Environmental Impact of Inhalers




Your respiratory care, and your inhalers, can have a big impact on your carbon footprint. Your carbon footprint is a measure of the impact your activities have on the environment. The most commonly used inhaler in the UK is the Ventolin Evohaler.

This is used for short term relief from asthma or COPD symptoms such as wheeze, breathlessness or a cough. The Ventolin Evohaler has a carbon footprint of 28kg per inhaler. This means one inhaler produces the same amount of carbon emissions as driving 175miles in a small car. This is because Pressurised metered dose inhalers (pMDI) contain propellants that are powerful greenhouse gases and which contribute to global heating.


Environmental Impact of Inhalers

Asthma Control

The best way of reducing the environmental impact of inhalers is for your asthma to be well controlled.

If your asthma is well controlled, you should rarely need to use your reliever inhaler and you will only need one reliever a year.

If your asthma is well controlled, you should rarely need to use your reliever inhaler and you will only need one reliever a year. We also know that if people are using more than three reliever inhalers a year, they are more likely to have serious flare ups of their asthma that may require steroid tablets or admission to hospital to treat. If you are using your inhaler more than three times a week due to asthma symptoms, or needing more than three reliever inhalers a year, then you should book an appointment with the practice nurse to review your asthma treatment.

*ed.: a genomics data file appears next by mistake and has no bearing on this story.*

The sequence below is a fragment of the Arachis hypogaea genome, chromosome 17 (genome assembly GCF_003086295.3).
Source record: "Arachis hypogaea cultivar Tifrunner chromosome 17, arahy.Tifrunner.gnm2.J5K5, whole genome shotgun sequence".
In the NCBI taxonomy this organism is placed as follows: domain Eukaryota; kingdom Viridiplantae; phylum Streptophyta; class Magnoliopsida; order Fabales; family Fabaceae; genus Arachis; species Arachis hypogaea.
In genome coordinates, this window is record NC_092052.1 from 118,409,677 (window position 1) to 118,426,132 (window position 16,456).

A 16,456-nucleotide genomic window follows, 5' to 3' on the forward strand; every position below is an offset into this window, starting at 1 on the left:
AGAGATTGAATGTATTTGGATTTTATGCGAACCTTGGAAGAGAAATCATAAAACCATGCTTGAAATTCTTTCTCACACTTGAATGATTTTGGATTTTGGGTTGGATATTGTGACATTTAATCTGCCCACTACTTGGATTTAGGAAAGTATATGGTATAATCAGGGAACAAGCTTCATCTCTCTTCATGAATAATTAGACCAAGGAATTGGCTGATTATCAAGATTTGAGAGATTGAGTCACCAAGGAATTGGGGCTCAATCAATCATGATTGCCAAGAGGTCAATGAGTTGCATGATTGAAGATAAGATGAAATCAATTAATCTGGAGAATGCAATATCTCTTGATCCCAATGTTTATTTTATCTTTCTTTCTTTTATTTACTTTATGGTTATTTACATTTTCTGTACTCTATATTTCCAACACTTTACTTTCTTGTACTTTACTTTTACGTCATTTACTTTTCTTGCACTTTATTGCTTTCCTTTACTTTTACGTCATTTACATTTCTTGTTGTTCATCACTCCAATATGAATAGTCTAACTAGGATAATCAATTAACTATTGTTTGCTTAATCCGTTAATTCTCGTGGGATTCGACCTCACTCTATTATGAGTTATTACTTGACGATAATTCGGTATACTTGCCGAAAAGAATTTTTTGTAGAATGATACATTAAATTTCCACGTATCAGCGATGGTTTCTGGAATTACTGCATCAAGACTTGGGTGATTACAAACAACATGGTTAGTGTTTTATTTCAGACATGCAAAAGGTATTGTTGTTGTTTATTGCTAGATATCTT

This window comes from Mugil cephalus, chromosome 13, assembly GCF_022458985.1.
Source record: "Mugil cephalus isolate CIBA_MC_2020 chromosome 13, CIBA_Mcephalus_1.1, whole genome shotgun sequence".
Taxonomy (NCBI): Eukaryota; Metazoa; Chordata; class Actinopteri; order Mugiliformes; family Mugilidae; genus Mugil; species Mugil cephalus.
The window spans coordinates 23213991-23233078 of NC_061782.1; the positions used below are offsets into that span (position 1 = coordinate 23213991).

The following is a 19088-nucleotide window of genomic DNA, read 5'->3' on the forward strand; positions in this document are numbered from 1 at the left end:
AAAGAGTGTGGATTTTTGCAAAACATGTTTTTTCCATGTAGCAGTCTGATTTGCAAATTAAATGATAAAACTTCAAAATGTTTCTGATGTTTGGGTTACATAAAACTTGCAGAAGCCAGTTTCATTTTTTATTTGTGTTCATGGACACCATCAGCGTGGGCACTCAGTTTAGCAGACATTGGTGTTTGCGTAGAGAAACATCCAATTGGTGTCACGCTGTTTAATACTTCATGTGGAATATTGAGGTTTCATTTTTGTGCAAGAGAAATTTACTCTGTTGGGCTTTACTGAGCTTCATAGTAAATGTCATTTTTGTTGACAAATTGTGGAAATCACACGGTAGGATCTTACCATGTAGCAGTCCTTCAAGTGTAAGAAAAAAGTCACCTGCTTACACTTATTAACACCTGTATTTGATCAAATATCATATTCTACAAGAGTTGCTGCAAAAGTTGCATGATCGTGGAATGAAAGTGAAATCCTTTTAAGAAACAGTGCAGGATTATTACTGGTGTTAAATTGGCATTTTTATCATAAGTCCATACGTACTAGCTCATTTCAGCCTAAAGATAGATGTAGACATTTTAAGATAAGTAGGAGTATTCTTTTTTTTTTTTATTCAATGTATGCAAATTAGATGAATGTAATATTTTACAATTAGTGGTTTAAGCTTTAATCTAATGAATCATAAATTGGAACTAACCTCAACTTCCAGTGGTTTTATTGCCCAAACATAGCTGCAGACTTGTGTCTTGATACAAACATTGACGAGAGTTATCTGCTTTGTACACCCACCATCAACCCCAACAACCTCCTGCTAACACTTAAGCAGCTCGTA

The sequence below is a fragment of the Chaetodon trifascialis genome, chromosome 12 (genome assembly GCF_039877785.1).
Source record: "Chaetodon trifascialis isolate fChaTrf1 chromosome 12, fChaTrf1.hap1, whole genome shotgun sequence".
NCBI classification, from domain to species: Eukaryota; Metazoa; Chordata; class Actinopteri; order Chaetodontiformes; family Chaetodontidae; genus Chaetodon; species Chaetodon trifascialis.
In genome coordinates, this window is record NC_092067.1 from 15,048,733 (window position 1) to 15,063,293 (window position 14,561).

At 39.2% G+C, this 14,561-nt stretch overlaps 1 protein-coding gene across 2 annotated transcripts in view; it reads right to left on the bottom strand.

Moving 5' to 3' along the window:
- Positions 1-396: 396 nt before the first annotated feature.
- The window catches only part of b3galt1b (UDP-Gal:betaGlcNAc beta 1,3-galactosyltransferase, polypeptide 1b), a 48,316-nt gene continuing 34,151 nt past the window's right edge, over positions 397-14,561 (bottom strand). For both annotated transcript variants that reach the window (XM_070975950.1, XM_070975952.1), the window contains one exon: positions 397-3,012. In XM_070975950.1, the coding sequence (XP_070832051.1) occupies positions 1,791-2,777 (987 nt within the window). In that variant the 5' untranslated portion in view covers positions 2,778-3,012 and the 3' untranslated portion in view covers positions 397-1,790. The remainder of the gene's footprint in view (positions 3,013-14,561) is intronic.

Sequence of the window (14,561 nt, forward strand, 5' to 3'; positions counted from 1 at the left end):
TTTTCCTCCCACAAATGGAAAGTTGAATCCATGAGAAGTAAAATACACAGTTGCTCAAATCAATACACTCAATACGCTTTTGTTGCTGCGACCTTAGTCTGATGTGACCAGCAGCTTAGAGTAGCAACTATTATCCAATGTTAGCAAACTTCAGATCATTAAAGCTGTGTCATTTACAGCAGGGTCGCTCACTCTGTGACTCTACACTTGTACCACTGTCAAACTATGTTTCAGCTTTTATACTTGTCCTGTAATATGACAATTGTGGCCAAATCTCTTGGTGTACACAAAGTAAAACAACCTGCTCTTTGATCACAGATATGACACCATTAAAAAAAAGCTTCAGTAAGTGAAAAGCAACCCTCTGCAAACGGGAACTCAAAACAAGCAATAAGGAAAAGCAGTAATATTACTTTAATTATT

Switching your inhaler

Changing the type of inhaler you use could reduce your carbon footprint a lot. As a practice we will be changing to using a brand of reliever salbutamol inhaler called Salamol. This has a carbon footprint of 12Kg per inhaler which is less than half of the carbon footprint of Ventolin but is still an aerosol inhaler.

Dry powder inhalers (DPIs like Turbohalers and NEXThalers) and Soft mist inhalers (SMI) (like the Respimat device) do not use these propellants and so have substantially lower impact on climate change. We would like patients to consider if they would like their preventer inhalers changed from aerosol inhalers to dry powder inhalers and let us know at their next review.

Is a dry powder inhaler suitable for me? For the majority of patients dry powder inhalers are a very effective alternative to metered dose inhalers. They rely on a hard, fast, deep breath to disperse tiny particles of the medicine through to your lungs so not everyone can use them effectively. Most people, once shown the correct technique, can master this type of inhaler. Some people - young children, some elderly patients and those who can’t take strong breaths in - may struggle. If you do need to continue with a metered dose inhaler, make sure you use a spacer as this helps to get the medicine to your lungs more efficiently which means you often need to use fewer puffs. The practice nurses or GPs will be able to advise you further on whether you can switch inhalers safely and will be able to show you how to use them.